A Unique Landmark Built from Self-Shaping Wood Remstal Gartenschau 2019, Urbach, Germany
The Urbach Tower is a unique wood structure. The design of the tower emerges from a new self-shaping process of the curved wood components. This pioneering development constitutes a paradigm shift in timber manufacturing from elaborate and energy-intensive mechanical forming processes that require heavy machinery to a process where the material shapes entirely by itself. This shape change is driven only by the wood’s characteristic shrinking during a decrease of moisture content. Components for the 14 m tall tower are designed and manufactured in a flat state and transform autonomously into the final, programmed curved shapes during industry-standard technical drying. This opens up new and unexpected architectural possibilities for high performance and elegant structures, using a sustainable, renewable, and locally sourced building material. The Urbach Tower constitutes the very first structure worldwide made from self-shaped, building-scale components. It not only showcases this innovative manufacturing approach and resultant novel timber structure; it also intensifies the visitors’ spatial involvement and landscape experience by providing a striking landmark building for the City of Urbach’s contribution to the Remstal Gartenschau 2019.
MATERIAL PROGRAMMING AND PREDICTABILITY OF SHAPE CHANGE
In timber construction, moisture typically causes problems with cracking and deformation; hence, moisture changes and stress development must be carefully controlled. In contrast, in this project wood is programed and arranged in a way to utilize this powerful, naturally occurring deformation to trigger a designed self-shaping behavior. In the same way that machines can be programmed to perform different movements, wood parts can be programmed to transform into predetermined shapes when dried. While methods of bending wood into different shapes for structure and aesthetics have existed for centuries and have become recognized industrial processes, they still mostly rely on brute mechanical force for the shaping process. Similarly, an understanding of how wood deforms due to changes in moisture content is well known in practice and academics. However, a shift in design thinking, as well as new computational simulations for more accurate prediction, now allow us to use this moisture induced swelling and shrinking to design and program specific self-shaping movements at larger and larger scale.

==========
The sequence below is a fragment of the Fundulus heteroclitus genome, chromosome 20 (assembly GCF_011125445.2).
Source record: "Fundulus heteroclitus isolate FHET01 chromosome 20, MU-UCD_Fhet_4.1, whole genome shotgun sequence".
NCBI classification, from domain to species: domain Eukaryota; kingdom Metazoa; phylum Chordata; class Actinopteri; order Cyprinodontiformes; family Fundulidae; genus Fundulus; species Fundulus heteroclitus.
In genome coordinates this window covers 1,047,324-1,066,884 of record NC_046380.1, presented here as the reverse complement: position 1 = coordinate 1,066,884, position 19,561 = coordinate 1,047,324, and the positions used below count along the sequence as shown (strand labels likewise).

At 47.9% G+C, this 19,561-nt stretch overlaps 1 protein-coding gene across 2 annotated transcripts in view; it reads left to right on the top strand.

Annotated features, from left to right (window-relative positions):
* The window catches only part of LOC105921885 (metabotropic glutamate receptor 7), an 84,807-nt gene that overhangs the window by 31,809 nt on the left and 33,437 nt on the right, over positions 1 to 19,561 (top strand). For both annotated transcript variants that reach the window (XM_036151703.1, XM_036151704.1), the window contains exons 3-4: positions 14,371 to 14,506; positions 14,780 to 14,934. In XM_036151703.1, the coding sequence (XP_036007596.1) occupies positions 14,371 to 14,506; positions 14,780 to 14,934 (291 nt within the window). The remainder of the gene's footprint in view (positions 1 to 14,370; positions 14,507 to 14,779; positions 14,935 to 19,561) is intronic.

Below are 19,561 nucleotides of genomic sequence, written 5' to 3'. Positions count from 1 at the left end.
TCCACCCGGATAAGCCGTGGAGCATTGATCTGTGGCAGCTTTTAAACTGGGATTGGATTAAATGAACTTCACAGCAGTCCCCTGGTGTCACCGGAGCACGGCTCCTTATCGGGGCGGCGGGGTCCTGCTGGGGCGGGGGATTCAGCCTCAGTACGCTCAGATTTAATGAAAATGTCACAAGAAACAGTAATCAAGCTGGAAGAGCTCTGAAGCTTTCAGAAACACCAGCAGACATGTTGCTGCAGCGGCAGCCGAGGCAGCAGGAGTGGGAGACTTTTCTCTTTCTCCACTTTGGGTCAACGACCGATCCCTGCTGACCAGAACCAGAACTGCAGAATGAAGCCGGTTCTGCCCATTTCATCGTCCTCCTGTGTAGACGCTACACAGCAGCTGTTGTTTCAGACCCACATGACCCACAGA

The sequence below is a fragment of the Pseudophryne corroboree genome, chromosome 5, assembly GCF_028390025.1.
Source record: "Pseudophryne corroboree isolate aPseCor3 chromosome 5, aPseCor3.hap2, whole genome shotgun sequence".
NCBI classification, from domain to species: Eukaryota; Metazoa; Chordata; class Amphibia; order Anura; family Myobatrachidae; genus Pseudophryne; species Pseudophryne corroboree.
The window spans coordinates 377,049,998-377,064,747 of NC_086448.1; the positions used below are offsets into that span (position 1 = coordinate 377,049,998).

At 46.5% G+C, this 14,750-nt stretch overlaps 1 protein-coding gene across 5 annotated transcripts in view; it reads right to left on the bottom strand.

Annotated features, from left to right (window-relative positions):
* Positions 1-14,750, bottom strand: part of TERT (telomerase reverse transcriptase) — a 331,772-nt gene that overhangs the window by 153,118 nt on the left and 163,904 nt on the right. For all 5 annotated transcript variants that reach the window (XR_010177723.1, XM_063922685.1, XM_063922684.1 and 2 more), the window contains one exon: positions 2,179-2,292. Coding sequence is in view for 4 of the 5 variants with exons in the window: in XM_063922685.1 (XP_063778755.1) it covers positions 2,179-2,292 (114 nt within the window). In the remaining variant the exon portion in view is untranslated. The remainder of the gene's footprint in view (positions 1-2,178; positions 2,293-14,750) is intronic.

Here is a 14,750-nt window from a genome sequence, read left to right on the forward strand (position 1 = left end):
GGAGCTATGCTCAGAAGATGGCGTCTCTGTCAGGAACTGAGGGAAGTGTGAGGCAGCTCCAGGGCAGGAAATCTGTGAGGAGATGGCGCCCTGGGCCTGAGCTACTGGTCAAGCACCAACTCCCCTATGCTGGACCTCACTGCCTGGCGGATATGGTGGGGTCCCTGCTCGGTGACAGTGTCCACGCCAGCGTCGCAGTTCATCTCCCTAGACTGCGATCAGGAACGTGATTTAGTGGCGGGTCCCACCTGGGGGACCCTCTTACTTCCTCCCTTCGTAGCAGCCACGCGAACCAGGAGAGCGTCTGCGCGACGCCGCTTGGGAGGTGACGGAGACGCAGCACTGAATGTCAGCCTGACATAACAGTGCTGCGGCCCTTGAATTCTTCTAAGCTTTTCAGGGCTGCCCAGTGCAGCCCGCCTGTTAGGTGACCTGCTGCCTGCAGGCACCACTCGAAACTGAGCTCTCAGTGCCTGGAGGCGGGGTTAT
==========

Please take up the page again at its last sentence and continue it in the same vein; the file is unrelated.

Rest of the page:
- Bechert, S., Aldinger, L., Wood, D., Knippers, J., & Menges, A. (2021). Urbach Tower: Integrative structural design of a lightweight structure made of self-shaped curved cross-laminated timber. Structures, 33, 3667--3681. https://doi.org/10.1016/j.istruc.2021.06.073
- Wood, D., Gronquist, P., Bechert, S., Aldinger, L., Riggenbach, D., Lehmann, K., Ruggeberg, M., Bugert, I., Knippers, J., & Menges, A. (2020). From Machine Control to Material Programming: Self-Shaping Wood Manufacturing of a High Performance Curved CLT Structure -- Urbach Tower. Fabricate 2020: Making Resilient Architecture, 50--57.
- Aldinger, L., Bechert, S., Wood, D., Knippers, J., & Menges, A. (2019). Design and Structural Modelling of Surface-Active Timber Structures Made from Curved CLT – Urbach Tower, Remstal Gartenschau 2019. Impact: Design With All Senses Proceedings of the Design Modelling Symposium 2019, 419--432. https://doi.org/10.1007/978-3-030-29829-6 33
- Grönquist, P., Wood, D., Hassani, M., Wittel, F. K., Menges, A., & Ruggeberg, M. (2019). Analysis of hygroscopic self-shaping wood at large scale for curved mass timber structures. Science Advances, 5(9), Article 9. https://doi.org/10.1126/sciadv.aax1311